Are Today's Futures Trading Software Programs Right for You?
By: Louis B. Mendelsohn
President, Market Technologies
Computer power, previously limited only to large institutions, is now widely available to the trading public. No longer is a futures trader limited to relying solely on price charts, broker recommendations, or news events as the basis for making trading decisions. Nor must he or she be part trader, part programmer. Now, even a trader with a small account can use software to gain a more competitive edge in the futures markets, noted for their high risk, but substantial potential reward.
With an increasing number of traders embracing computer software, it's time to take a closer look at the recent evolution of trading software and to assess its impact on trading performance.
Until just a few years ago, two basic types of software trading approaches prevailed. Both had serious drawbacks which detracted from their effectiveness as trading tools.
The first type, known as "analysis" software, offered a broad choice of technical indicators. The major drawback to this approach was that it required traders to make subjective interpretations before arriving at a trading decision. By having to evaluate various conflicting technical indicators, traders could not develop and follow a disciplined and consistent trading strategy. Trading volatile markets without such discipline can be an invitation for disaster.
The second type, known as "system," or "black box" software, overcame this problem by incorporating "logic" into the software to generate exact trading signals at specific prices. A serious disadvantage here was that signals in black box software are based on undisclosed entry and exit rules intentionally kept secret from traders. And so, they had no control over their trading plans and were expected to follow the signals on blind faith. This secrecy and lack of understanding caused traders to second-guess the signals, which completely undermined the discipline needed for a sound trading strategy.
ProfitTaker changed all that. With its introduction in 1983, it launched a new generation of futures trading software. Through full disclosure of its technical indicators and completely revealed logic, ProfitTaker gives traders total control over their trading plans. ProfitTaker introduced a history tester, which enables traders to design and test personalized trading strategies under simulated trading conditions before traders actually risk capital. The history tester even automatically handles the "rollover" when a current month is about to expire. ProfitTaker performs these simulations and generates unemotional disciplined signals, based on individual trading strategies.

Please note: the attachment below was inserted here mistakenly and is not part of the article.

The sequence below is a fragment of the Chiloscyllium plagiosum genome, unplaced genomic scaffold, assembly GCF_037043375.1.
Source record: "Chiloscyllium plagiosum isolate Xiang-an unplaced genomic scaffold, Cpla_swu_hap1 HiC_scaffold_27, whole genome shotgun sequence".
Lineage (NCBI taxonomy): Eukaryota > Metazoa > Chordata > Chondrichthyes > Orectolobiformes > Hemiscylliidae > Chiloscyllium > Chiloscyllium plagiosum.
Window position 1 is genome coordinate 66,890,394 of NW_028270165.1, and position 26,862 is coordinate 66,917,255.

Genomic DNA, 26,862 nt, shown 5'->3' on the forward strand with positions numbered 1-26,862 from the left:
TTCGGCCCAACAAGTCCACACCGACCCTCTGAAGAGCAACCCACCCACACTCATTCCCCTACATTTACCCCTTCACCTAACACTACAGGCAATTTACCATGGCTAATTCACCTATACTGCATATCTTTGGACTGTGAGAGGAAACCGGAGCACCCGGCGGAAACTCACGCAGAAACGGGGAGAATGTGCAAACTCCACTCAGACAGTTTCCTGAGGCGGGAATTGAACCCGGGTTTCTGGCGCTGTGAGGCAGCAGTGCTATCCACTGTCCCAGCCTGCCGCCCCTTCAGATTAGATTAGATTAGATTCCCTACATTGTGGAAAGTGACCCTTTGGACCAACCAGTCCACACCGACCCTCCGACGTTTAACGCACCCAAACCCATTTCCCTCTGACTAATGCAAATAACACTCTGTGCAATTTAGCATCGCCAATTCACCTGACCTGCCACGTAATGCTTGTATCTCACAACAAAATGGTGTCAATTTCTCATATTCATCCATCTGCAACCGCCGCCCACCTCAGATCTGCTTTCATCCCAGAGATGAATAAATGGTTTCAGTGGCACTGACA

Since 1983, other software programs have been introduced. These programs have many of Profit Taker's features, including its strategy testing capability. This feature is now standard in futures trading software.
The big question is whether the current generation of software will live up to traders' expectations of increased profits. A look at the strengths and weaknesses of current software will help answer the question.
The strengths are obvious. Traders can now create specific trading models to suit their own trading styles and risk propensities. As market characteristics change, these models or strategies can be adjusted to reflect new conditions. This contrasts sharply with the "seat-of-the-pants" or "gut feeling" trading approaches still used by most non-computerized traders.
The weaknesses of today's trading software are more difficult to assess. Many existing packages, often referred to as "gray box" software, disclose only some of their entry/exit rules, while keeping others proprietary. Like the earlier "black box" approach, traders are prevented from completely understanding the trading signals. This lack of knowledge can lower confidence to act on the signals and consequently lessens discipline.
Another critical issue is copy protection, which creates unnecessary risks for traders. Frequently, copy protection schemes built into software cause software crashes, during which a trader cannot receive his trading signals and risks losing capital.
Finally, the most serious issue is the validity of the software testing process. Software developers and traders have become enamored with the brute force of computerized testing and "optimizing" of trading strategies. There is a tendency to think that the more technical indicators or entry/exit rules built into the software, the more profitable the trading. That is not necessarily true. The models "curve fit" to tested data, then fail to hold up under real time conditions. By keeping the trading simple and using as few indicators as possible, profitable and stable trading models can be found which uncover the general tone of the market.
These are some of the pros and cons that a trader needs to be aware of when considering technical software. Trading software is still more of an art than a science. These and other issues must be resolved before computerized trading can evolve to the point where a trader simply plugs in his computer, generates daily trading signals, and confidently plays golf while his trading account grows.
Louis Mendelsohn, president Market Technologies, Wesley Chapel, Florida, designs and tests neural trading systems for the financial industry.